Wednesday, 13 July 2011

Counting the cost of the disaster of Naval Base / Vasiliko Power station

*****These are very rough estimates done in a day to get a dialogue on the issue. Improvements, suggestions and criticisms are welcome****

This second article is a very rough, “back of the envelope” attempt to understand the monetary cost of the disaster. It is the first such attempt and no doubt better attempts can be made once we know more facts about Vasiliko, and once I have electricity in my office so I can use the internet to collect data.

In order to defray criticism of scaremongering, I have consciously decided to be completely open in how I come to these numbers, and use the lowest possible estimates in order to bias myself against a high cost.

Unfortunately even with such a negative bias I could estimate the cost of the accident at 3.1 billion Euros, well over 18.5% of the whole income of the Economy in 2009. This is huge: it is the largest ever cost suffered by the economy of Cyprus since the 1974 invasion.



Below I will try and explain how I derive each number:
1) Cost to rebuild power station:

We are still unsure of this but there have been suggestions of 1 to 2 billion euro and thus I took the average of these numbers. No doubt we will know this when a full evaluation of the situation is completed.

2) Loss of electricity Value Added (50% of 2009 Value added)
There is no doubt that the production of electricity has been reduced. Thus the gross output of electricity has also been reduced, reducing the total GDP (income) of the economy. In addition the power currently produced by Moni, Dekelia and auxialiary sources, cost much more per MW hour to make than Vasiliko. Hence the created income (i.e. value added) of each unit of electricity is much less.

3) Loss of income through Multiplier due to loss of electricity

The loss of value added has cumulative effects the economy. Each 1 pound placed in the economy created more than 1 pound. Alternatively each 1 pound loss of the economy will reduce the income of the GDP by more than 1 pound. Using the input/output of the Cypriot economy we can then estimate the additional loss for the economy.
4) Lost man-hours

Once again the most conservative estimates were used. I estimated that less than 1/3 of the labour force (I used 100,000) will lose 2 hours of productive work per day for only 12 weeks. I also reduced the lost productivity to just 23 euros an hour. This is a major underestimate and no doubt with more data and and understatement of how long these shortages will be taking place this cost could rise and be as big as the reconstruction of Vasiliko.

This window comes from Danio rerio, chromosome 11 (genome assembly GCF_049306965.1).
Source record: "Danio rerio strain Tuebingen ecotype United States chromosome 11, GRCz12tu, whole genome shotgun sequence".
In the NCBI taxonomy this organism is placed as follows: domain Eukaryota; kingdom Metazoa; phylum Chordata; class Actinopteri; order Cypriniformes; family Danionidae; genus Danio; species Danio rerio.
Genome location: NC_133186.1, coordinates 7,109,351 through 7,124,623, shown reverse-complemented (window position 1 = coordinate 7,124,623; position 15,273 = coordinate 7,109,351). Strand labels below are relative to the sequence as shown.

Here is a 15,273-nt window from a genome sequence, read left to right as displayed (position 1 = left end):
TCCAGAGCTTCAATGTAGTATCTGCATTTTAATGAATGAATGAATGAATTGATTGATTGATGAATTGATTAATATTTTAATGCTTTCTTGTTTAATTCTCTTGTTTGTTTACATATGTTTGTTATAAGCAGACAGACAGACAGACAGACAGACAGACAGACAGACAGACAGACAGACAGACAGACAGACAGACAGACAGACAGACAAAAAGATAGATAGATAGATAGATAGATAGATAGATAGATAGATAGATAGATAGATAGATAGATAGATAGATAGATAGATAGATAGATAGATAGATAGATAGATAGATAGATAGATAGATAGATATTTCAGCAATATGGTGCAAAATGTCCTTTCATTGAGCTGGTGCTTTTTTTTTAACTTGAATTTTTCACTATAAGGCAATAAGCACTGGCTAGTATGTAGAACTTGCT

5) Diverted resources of police, army, fire-fighters etc.

The diversion of police, army and fire fighters due to traffic duties, helping trapped visitors and gassing peaceful protesters diverts police time. I arbitrarily picked a low number for the overtime and additional work load based on high overtime wages.

6) Reduction of Manufacturing by 1% / 8) Loss of Tourism by 1%

I wish I could do better here by knowing the proportion of cost of electricity to manufacturing. As I do not I just assume a 1% fall in production.

7) Loss of Income through Multiplier due to loss of Manufacturing / 9) Loss of Income through Multiplier due to loss of Tourism

The loss of value added has cumulative effects the economy. Each 1 pound placed in the economy created more than 1 pound. Alternatively each 1 pound loss of the economy will reduce the income of the GDP by more than 1 pound. Using the input/output of the Cypriot economy we can then estimate the additional loss for the economy.

11) Destruction of products 0.005% of retail

Another very difficult estimate – until i have state from companies I arbitrarily said that 2.5% of value added of food retailers is consumed by the cot of wasted products, which is approximately 20% of the retail sector’s value added.

12) Increase in cost due to more petrol imported + imported machinery

This is very speculative. I need more time to look at cost of petrol and of generators but i think this is an underestimate.

2 comments:

Manos said...

Please don't hit me but this might help:

http://www.euklems.net/data/09I/cyp_output_09I.xls

Insane stuff. I hope it's not as bad as you say but of course that's gonna happen.

Alexander Apostolides said...

What a great Idea Mano! thanks! Maybe my hate for Klems data is due to to spurned love.... :-)